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Aulonocara jacobfreibergi Eureka Red


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</DIV><H1>Aulonocara jacobfreibergi Eureka Red</H1><DIV id=Qtextbox><P><STRONG>Author: hyperdive</STRONG><BR><BR>Here is a definitive explanation of the origin of this beautiful fish.

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Some people (including "respected" authors) have labeled this fish a hybrid for years, owing to it's bright red colouration, which is not found in wild jacobfreibergi.

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Here are two emails from Ad Konings who, along with Aussie Magnusson I regard as the two people whose advice on the subject of peacocks are second to none. Basically what they say goes, as they have more experience with peacocks than most people in the world.

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"The Eureka is a selected-for-red strain of the A. jacobfreibergi from Otter Point. It is not a hybrid. The breeder selected the offspring for the most red males and females with the most red anal fins. Females of this population in the wild have orange to yellow anal fins, and in the beginning most females

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from a Eureka spawn fell back to a light-colored anal fin. Since selection wasn't always done properly, later breeders selected for the pure red anal fin strain until all offspring carried a bright-red anal fin. This strain has been called Eureka-Red. Again, no hybridization involved. Since such strains are not the normal morphs seen in the wild I have not included them in my books but in principle a Eureka-like specimen can exist in the wild.

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Best regards and enjoy your cichlids! Ad"

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"The Eureka originates in the Netherlands and is a selected strain of the variant from Otter Island. It is NOT an hybrid. The breeder (Ruijsbroek) selected his offspring for the most red fins in the females and the most red in male coloration. After a number of generations the Eureka was established.

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However, if you don't continue the selection in your own offspring the strain may fall back to the original Otter Point form.

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Best regards, Ad"

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I'm also going to include bits of information collected from aquarists on the subject which I find important. I will update this post when I find new bits of information. Special thanks to Mark (auscanuckafishy) for his input:

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A selected strain from the A. jacobfreibergi variant from Otter Point to be exact. Now yes it can't be denied that there are a few variants from the otter point AREA, as in this area we have Otter Island, Thumbi West Is., Domwe Is., Cape Maclear, Zimbabwe Rock, Mumbo Is. These are all in the general area of otter point. However in my email to AK, I asked specifically for the exact location of the variant, and otter point was my answer. The way AK and his colleagues work on species is if there are more then 1 variant of a "species" at any one location, in other words if they are seen sympatrically, then one or the other is usually placed in a new species, usually with a working name, but now and again into a described species. So this eliminates any possibility of there being more then 1 variant of A. jacobfreibergi at Otter Point proper, the true location of the ancenstral Eureka's if you like.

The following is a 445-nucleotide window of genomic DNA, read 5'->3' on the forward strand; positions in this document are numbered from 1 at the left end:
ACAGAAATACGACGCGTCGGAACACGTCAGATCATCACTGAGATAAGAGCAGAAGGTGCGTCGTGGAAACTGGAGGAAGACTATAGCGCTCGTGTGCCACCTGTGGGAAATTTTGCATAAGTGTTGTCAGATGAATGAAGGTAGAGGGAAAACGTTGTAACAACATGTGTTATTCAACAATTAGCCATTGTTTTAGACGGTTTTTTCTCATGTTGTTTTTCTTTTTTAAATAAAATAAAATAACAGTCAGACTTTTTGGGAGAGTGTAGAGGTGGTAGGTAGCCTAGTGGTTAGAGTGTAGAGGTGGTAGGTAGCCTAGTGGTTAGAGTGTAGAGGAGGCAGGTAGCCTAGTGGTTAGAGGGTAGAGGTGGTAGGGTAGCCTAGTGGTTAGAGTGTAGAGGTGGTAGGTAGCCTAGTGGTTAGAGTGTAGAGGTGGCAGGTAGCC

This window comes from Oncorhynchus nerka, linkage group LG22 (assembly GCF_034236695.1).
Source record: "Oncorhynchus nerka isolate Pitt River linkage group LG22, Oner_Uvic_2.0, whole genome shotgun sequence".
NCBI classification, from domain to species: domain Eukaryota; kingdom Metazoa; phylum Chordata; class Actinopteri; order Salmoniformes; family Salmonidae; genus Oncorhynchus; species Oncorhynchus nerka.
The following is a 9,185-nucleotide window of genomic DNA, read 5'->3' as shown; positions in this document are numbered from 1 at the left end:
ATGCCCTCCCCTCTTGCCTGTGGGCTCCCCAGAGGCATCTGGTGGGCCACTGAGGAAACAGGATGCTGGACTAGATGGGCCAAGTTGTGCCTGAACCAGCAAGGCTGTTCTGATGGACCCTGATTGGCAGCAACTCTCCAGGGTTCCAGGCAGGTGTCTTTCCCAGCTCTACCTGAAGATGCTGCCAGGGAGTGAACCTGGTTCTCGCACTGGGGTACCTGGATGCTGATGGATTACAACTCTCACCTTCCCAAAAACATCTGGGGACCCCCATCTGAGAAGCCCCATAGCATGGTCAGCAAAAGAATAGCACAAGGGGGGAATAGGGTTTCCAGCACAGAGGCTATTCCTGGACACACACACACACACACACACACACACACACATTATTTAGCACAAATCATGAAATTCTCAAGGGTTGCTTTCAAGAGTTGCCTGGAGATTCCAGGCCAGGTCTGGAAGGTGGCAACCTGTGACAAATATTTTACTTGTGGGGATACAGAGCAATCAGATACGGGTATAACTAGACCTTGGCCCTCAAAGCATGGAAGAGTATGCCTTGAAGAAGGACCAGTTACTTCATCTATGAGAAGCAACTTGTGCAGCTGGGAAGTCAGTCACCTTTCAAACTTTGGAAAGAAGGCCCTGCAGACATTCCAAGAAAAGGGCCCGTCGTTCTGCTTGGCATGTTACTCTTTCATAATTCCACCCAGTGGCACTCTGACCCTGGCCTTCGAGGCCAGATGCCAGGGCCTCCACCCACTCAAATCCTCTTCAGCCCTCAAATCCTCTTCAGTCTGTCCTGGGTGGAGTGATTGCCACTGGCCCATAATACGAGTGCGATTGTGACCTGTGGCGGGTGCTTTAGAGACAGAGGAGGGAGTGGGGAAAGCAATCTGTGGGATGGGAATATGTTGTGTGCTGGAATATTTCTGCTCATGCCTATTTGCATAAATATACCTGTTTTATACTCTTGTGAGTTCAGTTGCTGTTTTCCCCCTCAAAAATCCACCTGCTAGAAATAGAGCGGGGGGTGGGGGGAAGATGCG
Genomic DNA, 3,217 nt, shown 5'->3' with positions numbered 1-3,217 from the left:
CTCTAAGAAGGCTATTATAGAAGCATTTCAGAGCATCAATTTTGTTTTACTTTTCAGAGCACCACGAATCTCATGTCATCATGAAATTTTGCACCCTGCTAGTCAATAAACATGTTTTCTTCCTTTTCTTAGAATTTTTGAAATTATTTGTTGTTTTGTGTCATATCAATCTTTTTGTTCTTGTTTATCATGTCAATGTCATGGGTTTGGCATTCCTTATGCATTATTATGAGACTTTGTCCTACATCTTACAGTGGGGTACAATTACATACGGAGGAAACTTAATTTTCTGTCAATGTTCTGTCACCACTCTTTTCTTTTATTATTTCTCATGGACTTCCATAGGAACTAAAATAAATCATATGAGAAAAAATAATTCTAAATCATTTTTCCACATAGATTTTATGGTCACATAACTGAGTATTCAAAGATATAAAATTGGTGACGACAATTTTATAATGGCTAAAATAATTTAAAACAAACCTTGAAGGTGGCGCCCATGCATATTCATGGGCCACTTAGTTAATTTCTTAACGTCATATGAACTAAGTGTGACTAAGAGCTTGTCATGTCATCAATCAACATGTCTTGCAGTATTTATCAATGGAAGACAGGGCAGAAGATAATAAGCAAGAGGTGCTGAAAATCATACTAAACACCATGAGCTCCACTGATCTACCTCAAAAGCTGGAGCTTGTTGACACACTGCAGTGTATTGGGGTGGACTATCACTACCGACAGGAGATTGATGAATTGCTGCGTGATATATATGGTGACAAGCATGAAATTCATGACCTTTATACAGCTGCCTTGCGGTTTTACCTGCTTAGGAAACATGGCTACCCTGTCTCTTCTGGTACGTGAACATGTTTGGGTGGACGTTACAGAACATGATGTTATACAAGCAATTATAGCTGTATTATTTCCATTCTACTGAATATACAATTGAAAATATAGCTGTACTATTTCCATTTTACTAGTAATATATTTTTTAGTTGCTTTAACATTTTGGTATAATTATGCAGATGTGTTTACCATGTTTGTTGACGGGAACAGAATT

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I would also think that a description of a variant of jacobfreibergi would allow for a level of different placement of colouration, he did mention after all, that it is possible to have "Eureka-like" specimens in the lake. You yourself prefer different placement in your eureka-reds, in that you don't like any red in the dorsal fin, whereas many others are quite happy with red in the dorsal fin, i think this could well be interpreted as colour placement. I'm sure there are Eureka (the accepted ancestor of the Eureka Red) with plenty of colour in the dorsal.

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We're also dealing with linebred fish once again, and perhaps the people who originally bred the Eureka's, and the Eureka-Reds selected for a slightly different fin shape, or perhaps the small gene-pool that they must have been working with, left the variety with this type of fin.

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As for mixing them, I wholeheartedly agree with you, to mix the two would result in a fish that could neither be called natural or a linebred variant, and would ruin a lot of hard work on the part of those that have linebred the eureka. It would be like crossing a Golden Retriever with a wolf, then wondering why it wasn't gold and friendly anymore. The same goes for all jacobs (and most fish in general); don't mix different variants of the same or similiar species, as you're bound to get crosses, which are hard to sell and impossible to identify.

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Here is the original fish from Otter point (which may have been enhanced digitally. I don't believe the red shows up that brightly on the wild fish)

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Here is my eureka red male:

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Notice the way the white in the dorsal has been enhanced and the orange turned to red by use of linebreeding. If I have my way, I will breed the red completely out of the dorsal eventually and enhance the red on the flanks even further, while retaining the beautiful blue of the face and body.

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